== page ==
Life begins at 50
Mickelson with inspirational performance
Good morning, all! I hope you had a terrific weekend!
If you were like me, you watched the amazing performance of Phil Mickelson this weekend, including the scintillating final round of the PGA Championship. I caught the last six holes, after returning home from broadcasting the Hartford Yard Goats game.
So many questions ran through my mind, as “Lefty” became the oldest player to win a major tournament at age 50. Does anyone realize how difficult it is for someone to win a professional golf tournament of the highest caliber at any age, let alone at 50, competing against players some of whom are half his age or more? A golfer must be in a top notch physical and mental state to compete at the highest level for four rounds. Throw in that the golf course on which the tournament was played was extraordinarily tough, and you realize that what we witnessed this weekend was an athletic accomplishment for the ages.
I am not going to psycho analyze the gallery crowding Mickelson as he was swarmed, while walking up the 18th fairway. The fact is, there was no storming of the green or raucous behavior (although I am sure security feared such a scene, as the chanting and swarming grew) during Mickelson’s dramatic fairway saunter.
A part of me believes a nation, and for that matter a world, was exhaling after being cooped up for 14 months. Combine that with witnessing a historic, sporting achievement by one of the world’s beloved athletic figures and you have a better understanding of the scene on 18.
Finally, there is the personable Mickelson himself. Always the competitor with his swashbuckling style, Mickelson was already among the golfing gods with five major tournament victories among his 44 tournament wins, before Sunday. But he was not about to automatically accept that exemption into the U.S. Open next month at Torrey Pines. First he said he wasn’t going to play next month, then he had a change of heart when the U.S.G.A issued its exemption. Now an exemption is no longer required. Mickelson has earned his way into the Open and gains automatic qualifications to several high profile tournaments for the next five years, because of Sunday’s victory. Don’t count him out.
Speaking of elite
On Friday night in the sixth inning of the Seattle-San Diego game, Jose Godoy replaced catcher Tom Murphy for Seattle. In doing so he became the 20,000 player to play in a Major League Baseball game. Some may ask, “Wow, that many have played?” I would ask, “Wow, just 20,000 have played?”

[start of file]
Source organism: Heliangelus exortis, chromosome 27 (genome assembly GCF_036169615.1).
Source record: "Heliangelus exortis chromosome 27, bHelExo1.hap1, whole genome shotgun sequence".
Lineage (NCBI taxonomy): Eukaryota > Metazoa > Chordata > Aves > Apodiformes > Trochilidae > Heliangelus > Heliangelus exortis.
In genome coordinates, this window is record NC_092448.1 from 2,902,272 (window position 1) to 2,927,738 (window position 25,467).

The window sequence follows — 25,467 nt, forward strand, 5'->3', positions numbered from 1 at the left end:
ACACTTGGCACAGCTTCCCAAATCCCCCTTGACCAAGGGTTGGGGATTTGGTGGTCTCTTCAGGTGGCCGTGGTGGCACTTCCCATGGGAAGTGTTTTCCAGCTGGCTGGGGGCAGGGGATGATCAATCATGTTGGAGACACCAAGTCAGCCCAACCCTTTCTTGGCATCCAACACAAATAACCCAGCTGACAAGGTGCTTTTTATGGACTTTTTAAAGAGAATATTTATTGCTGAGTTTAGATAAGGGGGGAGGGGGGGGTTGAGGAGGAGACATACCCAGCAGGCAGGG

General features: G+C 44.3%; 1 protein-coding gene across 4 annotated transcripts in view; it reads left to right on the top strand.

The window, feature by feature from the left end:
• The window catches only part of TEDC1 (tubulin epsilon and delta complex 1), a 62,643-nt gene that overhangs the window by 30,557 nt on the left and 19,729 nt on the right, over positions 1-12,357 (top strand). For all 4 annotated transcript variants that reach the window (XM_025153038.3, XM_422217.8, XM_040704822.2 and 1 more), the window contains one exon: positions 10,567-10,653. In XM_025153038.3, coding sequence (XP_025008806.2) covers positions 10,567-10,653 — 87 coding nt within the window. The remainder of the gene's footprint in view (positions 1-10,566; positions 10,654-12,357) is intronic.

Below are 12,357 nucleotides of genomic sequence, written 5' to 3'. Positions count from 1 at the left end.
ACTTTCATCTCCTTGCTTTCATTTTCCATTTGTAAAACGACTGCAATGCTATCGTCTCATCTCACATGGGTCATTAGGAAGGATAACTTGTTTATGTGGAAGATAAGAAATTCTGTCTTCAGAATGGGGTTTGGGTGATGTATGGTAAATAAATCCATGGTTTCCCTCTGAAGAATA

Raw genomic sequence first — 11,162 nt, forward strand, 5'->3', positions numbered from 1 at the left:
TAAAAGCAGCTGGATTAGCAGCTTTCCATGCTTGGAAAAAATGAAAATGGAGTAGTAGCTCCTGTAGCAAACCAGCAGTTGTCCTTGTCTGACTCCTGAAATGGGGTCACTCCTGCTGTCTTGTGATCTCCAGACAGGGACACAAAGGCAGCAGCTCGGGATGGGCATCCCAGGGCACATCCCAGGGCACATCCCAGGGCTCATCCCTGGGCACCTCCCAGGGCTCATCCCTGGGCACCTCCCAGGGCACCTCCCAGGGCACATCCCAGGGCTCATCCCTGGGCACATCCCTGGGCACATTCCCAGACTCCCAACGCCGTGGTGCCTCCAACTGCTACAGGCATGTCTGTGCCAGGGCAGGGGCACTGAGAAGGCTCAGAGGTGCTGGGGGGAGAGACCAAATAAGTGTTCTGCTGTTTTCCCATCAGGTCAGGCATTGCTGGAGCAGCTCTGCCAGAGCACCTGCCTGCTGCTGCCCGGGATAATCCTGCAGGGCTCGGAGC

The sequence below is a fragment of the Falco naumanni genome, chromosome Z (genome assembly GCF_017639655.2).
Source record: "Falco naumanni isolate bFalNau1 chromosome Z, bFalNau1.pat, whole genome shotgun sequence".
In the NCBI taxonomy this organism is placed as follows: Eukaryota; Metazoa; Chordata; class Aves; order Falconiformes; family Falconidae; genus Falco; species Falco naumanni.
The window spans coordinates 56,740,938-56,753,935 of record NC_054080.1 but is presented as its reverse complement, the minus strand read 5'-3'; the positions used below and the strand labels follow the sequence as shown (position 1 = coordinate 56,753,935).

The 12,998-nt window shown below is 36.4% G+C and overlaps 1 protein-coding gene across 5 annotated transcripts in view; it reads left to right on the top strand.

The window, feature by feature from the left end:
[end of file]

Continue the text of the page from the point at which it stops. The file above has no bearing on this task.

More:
When you think of the millions who have played baseball around the world, from amateurs to pros, with hopes of making it to the big leagues, just 20,000 have made it to the top. Why, that is not even two-thirds of the capacity of one of baseball’s smallest ballparks, Fenway Park. In other words, MLB is the elite of the elite.
As for Murphy, he once was a member of the Colorado Rockies farm system and I still remember interviewing him in the visitor’s dugout, after batting practice, at one of my favorite parks, FNB Field in Harrisburg, PA. Murphy is a class act and part of a small group that can say they were among the few to play in the major leagues.
And speaking of history
We recently passed the anniversary (May 14, 1967) of Mickey Mantle’s 500th home run. Did you know three future managers played in that game between the Yankees and Orioles and that two of them would count New York clubs as teams they managed? Frank Robinson and Dave Johnson played for the Orioles and Dick Howser for the Yankees. Howser would someday count the Yankees, among the clubs he managed and Johnson would count the Mets. Incidentally both Johnson and the late Robinson were managers for the Washington Nationals and Robinson, of course, was the first African American to manager a major league club, the 1975 Cleveland Indians.
Well we are off and running on a new week. As always, thank you for your support and have a terrific week!